So we were all sorted, but we still had all Wednesday afternoon in Poltava, so we decided to head down to the stadium where the game should have been played.

Lots of locals had congregated there, they were all unhappy that the game had been cancelled and wanted their ticket money back.

They were all ok with Terry and me being there though, and actually apologised to us for the game being moved. Well I think they were apologising.  Not much English was spoken.  

Once again, really nice people, that just wanted to see their team play The Arsenal.  

The stadium itself was typically Eastern European.  Small and totally uncovered. It was also fully cordoned off. 

We found a young steward, and he could speak a bit of English. He had a quick chat with his boss, and let us through the cordon. 

‘Come with me’, he said, ‘I can show you around the stadium.’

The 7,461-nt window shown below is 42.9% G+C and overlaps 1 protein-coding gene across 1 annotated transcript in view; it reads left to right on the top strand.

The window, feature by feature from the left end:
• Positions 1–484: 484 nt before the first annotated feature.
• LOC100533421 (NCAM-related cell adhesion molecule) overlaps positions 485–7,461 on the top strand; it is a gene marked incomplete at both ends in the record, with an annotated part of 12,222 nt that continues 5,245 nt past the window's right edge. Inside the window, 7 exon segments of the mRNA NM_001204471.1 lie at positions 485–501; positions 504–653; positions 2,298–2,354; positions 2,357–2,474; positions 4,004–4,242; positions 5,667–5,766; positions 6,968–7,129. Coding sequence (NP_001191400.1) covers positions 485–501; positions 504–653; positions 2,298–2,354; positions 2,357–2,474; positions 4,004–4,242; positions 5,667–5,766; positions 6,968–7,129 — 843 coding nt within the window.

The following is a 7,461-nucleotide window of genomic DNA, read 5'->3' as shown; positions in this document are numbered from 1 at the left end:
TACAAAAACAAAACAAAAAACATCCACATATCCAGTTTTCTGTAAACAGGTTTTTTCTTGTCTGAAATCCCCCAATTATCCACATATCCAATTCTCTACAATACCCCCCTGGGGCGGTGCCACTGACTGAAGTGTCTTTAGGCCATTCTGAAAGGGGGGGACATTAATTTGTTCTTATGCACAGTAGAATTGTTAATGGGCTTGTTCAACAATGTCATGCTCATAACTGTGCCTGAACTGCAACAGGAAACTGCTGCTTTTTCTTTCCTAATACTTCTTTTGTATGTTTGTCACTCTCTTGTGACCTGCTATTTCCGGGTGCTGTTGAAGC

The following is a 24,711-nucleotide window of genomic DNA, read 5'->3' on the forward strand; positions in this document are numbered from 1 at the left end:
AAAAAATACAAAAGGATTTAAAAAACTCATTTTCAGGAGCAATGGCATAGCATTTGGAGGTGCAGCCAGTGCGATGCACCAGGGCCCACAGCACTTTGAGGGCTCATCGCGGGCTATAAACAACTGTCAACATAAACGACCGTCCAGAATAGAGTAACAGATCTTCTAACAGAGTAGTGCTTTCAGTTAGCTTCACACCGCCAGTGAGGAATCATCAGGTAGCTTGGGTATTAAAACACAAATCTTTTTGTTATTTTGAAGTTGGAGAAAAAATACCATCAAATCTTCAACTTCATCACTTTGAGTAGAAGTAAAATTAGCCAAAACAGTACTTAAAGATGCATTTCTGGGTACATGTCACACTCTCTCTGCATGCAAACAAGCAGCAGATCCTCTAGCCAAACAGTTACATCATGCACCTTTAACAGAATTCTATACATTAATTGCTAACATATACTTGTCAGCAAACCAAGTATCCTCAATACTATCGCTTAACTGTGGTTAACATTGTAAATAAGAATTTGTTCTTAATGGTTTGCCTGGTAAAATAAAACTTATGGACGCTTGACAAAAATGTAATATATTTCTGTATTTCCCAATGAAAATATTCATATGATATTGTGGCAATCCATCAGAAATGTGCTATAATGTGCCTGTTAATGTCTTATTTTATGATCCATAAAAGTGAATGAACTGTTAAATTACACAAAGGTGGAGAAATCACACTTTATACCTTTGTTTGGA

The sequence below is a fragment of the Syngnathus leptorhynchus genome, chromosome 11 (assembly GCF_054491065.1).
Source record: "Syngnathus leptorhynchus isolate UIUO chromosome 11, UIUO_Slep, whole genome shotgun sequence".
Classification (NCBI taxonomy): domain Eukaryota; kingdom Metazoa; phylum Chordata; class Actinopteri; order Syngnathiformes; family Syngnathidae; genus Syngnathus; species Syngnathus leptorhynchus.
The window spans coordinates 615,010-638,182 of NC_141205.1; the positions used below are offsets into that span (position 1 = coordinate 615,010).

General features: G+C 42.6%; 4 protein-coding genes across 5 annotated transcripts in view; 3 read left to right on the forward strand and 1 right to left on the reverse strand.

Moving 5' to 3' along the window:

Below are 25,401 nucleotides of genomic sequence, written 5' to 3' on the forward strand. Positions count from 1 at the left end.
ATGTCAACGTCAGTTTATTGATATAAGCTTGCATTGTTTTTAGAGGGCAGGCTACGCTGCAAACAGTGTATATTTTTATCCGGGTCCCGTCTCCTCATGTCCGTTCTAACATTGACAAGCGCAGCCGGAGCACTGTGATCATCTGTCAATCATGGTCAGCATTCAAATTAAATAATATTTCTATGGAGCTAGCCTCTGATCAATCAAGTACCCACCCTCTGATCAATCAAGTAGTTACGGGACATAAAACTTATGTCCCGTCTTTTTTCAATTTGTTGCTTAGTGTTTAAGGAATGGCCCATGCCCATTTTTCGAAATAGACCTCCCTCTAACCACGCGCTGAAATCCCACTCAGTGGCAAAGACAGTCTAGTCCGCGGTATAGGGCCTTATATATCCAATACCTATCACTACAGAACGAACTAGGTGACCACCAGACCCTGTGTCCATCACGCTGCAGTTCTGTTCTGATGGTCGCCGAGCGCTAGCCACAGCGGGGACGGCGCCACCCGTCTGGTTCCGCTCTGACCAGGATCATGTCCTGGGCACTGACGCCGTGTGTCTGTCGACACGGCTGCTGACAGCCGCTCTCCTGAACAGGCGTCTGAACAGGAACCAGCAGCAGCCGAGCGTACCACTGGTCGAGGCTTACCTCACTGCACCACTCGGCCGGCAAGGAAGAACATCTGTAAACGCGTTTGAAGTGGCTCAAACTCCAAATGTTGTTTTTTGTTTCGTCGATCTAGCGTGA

He gave us the full tour, took us into the club shop to buy some souvenirs, and turned out to be one of the friendliest people I’ve ever met.  He also didn’t appear to be in the slightest worried about this martial law malarkey.

When we had finished the tour, we crossed his palm with a bit of the local silver, and he was a very happy young man (I currently worry about his wellbeing).

We decided to spend our last night in Poltava getting very drunk on the local cheap beer. This also helped us forget that we were potentially in a war zone!

Next morning we were up early and headed to the train station.  It was grey, very grey.  Just like most things were.  But the train was on time, and we were off to Kyiv. The first class seats were very luxurious.  It was a very comfortable and easy journey. 

The hotel in Kyiv was close to the station, so we were checked in and ready to have a wander, in no time at all.

It was a big hotel and was perfect for our needs. We were hungry, so we popped into the restaurant and ordered chicken kyivs. What else would you order in Kyiv?

They look nothing like the kyivs the missus buys in the supermarket, but they were very nice indeed. The waitresses found it amusing that we were excited about eating them.